Send to

Choose Destination
Exp Biol Med (Maywood). 2009 Dec;234(12):vi, 1519-24. doi: 10.3181/0903-RM-115.

Quantitative loci regulating plasma levels of gamma glutamyl transferase and albumin and their genetic correlations with cardiovascular risk factors.

Author information

Division of Nutritional Sciences, Department of Human Ecology, The University of Texas at Austin,Austin, Texas 78712, USA.


gamma Glutamyl transferase (GGT) and albumin (ALB) are two markers of liver function. These two proteins have been associated with non-alcoholic fatty liver disease and cardiovascular disease. The objectives of this study were to explore the genetic factors that influence variation in the plasma levels of GGT and ALB and to evaluate their genetic correlations with cardiovascular risk factors. Baboons from the Southwest National Primate Research Center at the Southwest Foundation for Biomedical Research, San Antonio, TX, were used as an animal model. The baboons were fed a standard monkey chow diet ad libitum. Fasting plasma concentrations of GGT, ALB, triglycerides, total cholesterol and LDL cholesterol were measured in 350 pedigreed adult baboons by standard assay procedures. A maximum likelihood-based variance decomposition approach implemented in the computer program SOLAR was used to conduct genetic analyses. The heritabilities of GGT (h(2) = 0.55; P < 0.0001) and ALB (h(2) = 0.42; P < 0.01) were significant. No statistically significant associations were found between GGT and the cardiovascular-related phenotypes. Genetic correlations between ALB and total cholesterol, LDL cholesterol and triglycerides were significant. A QTL (LOD = 2.8) for GGT plasma levels was identified on the baboon homologue of human chromosome 22 between markers D22S304 and D22S280. A QTL (LOD = 2.3) near marker D10S1432 was detected on the baboon homologue of human chromosome 10 for ALB. These results imply that variations in the plasma levels of GGT and ALB are under significant genetic regulation and that a common genetic component influences ALB and cardiovascular risk factor phenotypes.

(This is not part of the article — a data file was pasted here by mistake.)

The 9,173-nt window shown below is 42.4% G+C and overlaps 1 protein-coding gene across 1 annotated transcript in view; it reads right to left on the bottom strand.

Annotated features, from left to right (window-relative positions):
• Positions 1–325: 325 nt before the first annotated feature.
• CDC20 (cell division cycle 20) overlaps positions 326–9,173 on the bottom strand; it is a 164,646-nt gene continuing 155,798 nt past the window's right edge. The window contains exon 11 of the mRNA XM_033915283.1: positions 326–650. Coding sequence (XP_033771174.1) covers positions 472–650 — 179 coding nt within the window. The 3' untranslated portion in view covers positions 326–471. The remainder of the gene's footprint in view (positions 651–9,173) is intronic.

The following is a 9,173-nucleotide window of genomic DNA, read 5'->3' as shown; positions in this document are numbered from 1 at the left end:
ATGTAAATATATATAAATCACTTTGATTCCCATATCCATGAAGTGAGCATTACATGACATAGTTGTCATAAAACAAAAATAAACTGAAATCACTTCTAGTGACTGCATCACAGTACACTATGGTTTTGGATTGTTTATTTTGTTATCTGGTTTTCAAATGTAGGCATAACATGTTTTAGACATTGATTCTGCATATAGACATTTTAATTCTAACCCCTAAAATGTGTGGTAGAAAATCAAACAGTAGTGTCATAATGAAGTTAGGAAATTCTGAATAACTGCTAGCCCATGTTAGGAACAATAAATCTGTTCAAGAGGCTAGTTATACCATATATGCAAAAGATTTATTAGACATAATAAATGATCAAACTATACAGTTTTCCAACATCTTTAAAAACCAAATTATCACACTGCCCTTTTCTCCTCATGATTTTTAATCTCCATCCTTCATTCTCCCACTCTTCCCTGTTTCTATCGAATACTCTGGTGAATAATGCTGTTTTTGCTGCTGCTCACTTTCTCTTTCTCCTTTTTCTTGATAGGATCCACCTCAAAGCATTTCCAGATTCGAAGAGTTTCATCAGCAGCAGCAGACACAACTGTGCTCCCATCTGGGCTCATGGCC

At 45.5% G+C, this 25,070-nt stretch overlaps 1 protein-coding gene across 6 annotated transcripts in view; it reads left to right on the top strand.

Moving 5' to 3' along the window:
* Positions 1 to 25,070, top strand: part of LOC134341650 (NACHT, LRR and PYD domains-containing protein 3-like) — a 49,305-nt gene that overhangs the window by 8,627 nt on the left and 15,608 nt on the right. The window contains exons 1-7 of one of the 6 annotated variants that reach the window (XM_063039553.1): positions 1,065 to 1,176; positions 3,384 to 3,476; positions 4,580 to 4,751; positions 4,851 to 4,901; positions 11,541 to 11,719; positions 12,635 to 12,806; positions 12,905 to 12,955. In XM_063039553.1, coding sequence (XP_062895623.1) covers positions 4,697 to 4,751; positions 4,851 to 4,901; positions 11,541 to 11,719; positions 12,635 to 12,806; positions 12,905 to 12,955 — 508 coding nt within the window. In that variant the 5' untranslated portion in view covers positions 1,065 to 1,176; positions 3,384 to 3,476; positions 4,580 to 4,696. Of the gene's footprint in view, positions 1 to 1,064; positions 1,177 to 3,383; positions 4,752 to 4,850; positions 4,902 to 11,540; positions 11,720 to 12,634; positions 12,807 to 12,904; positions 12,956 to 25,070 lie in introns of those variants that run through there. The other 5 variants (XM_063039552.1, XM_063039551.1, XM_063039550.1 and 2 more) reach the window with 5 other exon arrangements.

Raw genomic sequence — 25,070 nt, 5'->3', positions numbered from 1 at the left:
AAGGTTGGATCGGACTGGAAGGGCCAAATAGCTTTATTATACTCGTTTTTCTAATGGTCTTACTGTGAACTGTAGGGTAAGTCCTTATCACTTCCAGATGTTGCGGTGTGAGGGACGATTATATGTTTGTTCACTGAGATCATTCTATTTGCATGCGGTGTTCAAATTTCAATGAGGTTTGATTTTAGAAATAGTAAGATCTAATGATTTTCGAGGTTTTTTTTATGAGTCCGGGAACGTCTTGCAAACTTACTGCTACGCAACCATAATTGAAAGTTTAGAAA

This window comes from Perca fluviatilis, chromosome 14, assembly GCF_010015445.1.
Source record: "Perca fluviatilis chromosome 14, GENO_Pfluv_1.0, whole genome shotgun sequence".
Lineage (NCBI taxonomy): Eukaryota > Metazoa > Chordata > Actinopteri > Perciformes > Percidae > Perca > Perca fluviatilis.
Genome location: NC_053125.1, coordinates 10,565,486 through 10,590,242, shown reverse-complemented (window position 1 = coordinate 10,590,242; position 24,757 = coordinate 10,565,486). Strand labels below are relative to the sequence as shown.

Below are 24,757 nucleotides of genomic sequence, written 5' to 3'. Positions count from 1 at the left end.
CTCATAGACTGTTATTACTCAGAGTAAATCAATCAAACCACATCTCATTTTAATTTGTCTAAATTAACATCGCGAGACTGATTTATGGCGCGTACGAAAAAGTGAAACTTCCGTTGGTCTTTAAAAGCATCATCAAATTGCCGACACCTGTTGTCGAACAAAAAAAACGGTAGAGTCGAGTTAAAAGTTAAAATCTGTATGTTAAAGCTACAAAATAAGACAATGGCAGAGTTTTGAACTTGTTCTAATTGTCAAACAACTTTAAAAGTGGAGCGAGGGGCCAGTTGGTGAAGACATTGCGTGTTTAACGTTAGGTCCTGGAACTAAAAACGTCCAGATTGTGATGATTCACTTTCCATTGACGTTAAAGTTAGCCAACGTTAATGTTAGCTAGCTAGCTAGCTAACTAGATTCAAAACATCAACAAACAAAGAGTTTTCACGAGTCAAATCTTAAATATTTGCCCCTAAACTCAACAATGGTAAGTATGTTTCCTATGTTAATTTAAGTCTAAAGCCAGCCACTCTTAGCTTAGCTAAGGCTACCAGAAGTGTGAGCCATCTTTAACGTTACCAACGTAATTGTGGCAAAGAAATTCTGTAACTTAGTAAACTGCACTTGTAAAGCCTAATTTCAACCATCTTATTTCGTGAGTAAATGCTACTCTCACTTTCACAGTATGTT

NAFLD; atherosclerosis; genome scan; obesity; oxidative stress

[Indexed for MEDLINE]
Free PMC Article

Supplemental Content

Full text links

Icon for Atypon Icon for PubMed Central
Loading ...
Support Center